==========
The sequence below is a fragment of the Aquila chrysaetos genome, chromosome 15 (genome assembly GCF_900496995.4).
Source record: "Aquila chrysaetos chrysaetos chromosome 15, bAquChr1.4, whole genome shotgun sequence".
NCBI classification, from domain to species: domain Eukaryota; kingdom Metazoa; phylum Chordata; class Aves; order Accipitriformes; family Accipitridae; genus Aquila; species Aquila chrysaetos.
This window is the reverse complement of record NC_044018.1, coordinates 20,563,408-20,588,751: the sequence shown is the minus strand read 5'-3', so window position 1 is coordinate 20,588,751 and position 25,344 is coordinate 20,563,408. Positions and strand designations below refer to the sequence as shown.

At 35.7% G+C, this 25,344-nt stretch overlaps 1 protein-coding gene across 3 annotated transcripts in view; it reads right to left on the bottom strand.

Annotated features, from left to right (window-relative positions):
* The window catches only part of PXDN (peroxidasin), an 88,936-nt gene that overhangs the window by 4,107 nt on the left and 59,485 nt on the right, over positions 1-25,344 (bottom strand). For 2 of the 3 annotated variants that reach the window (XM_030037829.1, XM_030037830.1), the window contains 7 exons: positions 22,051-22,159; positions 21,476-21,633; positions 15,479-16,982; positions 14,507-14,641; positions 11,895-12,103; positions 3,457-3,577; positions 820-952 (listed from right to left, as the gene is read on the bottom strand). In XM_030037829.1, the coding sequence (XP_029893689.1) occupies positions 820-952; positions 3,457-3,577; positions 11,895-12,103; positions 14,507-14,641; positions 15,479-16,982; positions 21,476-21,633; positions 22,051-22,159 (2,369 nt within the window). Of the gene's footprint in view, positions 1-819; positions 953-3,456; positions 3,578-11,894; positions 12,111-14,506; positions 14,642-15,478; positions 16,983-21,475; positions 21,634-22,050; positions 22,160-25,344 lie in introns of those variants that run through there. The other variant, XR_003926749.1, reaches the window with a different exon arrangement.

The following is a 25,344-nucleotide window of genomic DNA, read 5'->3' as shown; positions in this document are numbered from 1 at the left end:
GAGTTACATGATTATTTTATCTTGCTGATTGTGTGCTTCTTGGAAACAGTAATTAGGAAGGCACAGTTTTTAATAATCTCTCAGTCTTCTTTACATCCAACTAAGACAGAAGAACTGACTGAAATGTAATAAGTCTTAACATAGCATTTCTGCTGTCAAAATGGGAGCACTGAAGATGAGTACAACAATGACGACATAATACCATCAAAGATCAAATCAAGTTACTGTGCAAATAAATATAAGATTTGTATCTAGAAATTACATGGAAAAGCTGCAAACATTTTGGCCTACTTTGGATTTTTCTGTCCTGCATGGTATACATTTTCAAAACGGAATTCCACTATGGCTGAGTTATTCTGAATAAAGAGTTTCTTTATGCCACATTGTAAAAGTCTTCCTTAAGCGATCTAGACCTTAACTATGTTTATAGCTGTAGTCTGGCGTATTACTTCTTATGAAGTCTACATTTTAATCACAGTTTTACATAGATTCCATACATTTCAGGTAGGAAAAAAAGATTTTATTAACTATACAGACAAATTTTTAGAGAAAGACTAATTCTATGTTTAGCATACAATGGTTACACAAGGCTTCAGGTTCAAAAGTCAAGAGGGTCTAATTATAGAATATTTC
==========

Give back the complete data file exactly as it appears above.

The sequence below is a fragment of the Aquila chrysaetos genome, chromosome 15 (genome assembly GCF_900496995.4).
Source record: "Aquila chrysaetos chrysaetos chromosome 15, bAquChr1.4, whole genome shotgun sequence".
NCBI classification, from domain to species: domain Eukaryota; kingdom Metazoa; phylum Chordata; class Aves; order Accipitriformes; family Accipitridae; genus Aquila; species Aquila chrysaetos.
This window is the reverse complement of record NC_044018.1, coordinates 20,563,408-20,588,751: the sequence shown is the minus strand read 5'-3', so window position 1 is coordinate 20,588,751 and position 25,344 is coordinate 20,563,408. Positions and strand designations below refer to the sequence as shown.

At 35.7% G+C, this 25,344-nt stretch overlaps 1 protein-coding gene across 3 annotated transcripts in view; it reads right to left on the bottom strand.

Annotated features, from left to right (window-relative positions):
* The window catches only part of PXDN (peroxidasin), an 88,936-nt gene that overhangs the window by 4,107 nt on the left and 59,485 nt on the right, over positions 1-25,344 (bottom strand). For 2 of the 3 annotated variants that reach the window (XM_030037829.1, XM_030037830.1), the window contains 7 exons: positions 22,051-22,159; positions 21,476-21,633; positions 15,479-16,982; positions 14,507-14,641; positions 11,895-12,103; positions 3,457-3,577; positions 820-952 (listed from right to left, as the gene is read on the bottom strand). In XM_030037829.1, the coding sequence (XP_029893689.1) occupies positions 820-952; positions 3,457-3,577; positions 11,895-12,103; positions 14,507-14,641; positions 15,479-16,982; positions 21,476-21,633; positions 22,051-22,159 (2,369 nt within the window). Of the gene's footprint in view, positions 1-819; positions 953-3,456; positions 3,578-11,894; positions 12,111-14,506; positions 14,642-15,478; positions 16,983-21,475; positions 21,634-22,050; positions 22,160-25,344 lie in introns of those variants that run through there. The other variant, XR_003926749.1, reaches the window with a different exon arrangement.

The following is a 25,344-nucleotide window of genomic DNA, read 5'->3' as shown; positions in this document are numbered from 1 at the left end:
GAGTTACATGATTATTTTATCTTGCTGATTGTGTGCTTCTTGGAAACAGTAATTAGGAAGGCACAGTTTTTAATAATCTCTCAGTCTTCTTTACATCCAACTAAGACAGAAGAACTGACTGAAATGTAATAAGTCTTAACATAGCATTTCTGCTGTCAAAATGGGAGCACTGAAGATGAGTACAACAATGACGACATAATACCATCAAAGATCAAATCAAGTTACTGTGCAAATAAATATAAGATTTGTATCTAGAAATTACATGGAAAAGCTGCAAACATTTTGGCCTACTTTGGATTTTTCTGTCCTGCATGGTATACATTTTCAAAACGGAATTCCACTATGGCTGAGTTATTCTGAATAAAGAGTTTCTTTATGCCACATTGTAAAAGTCTTCCTTAAGCGATCTAGACCTTAACTATGTTTATAGCTGTAGTCTGGCGTATTACTTCTTATGAAGTCTACATTTTAATCACAGTTTTACATAGATTCCATACATTTCAGGTAGGAAAAAAAGATTTTATTAACTATACAGACAAATTTTTAGAGAAAGACTAATTCTATGTTTAGCATACAATGGTTACACAAGGCTTCAGGTTCAAAAGTCAAGAGGGTCTAATTATAGAATATTTC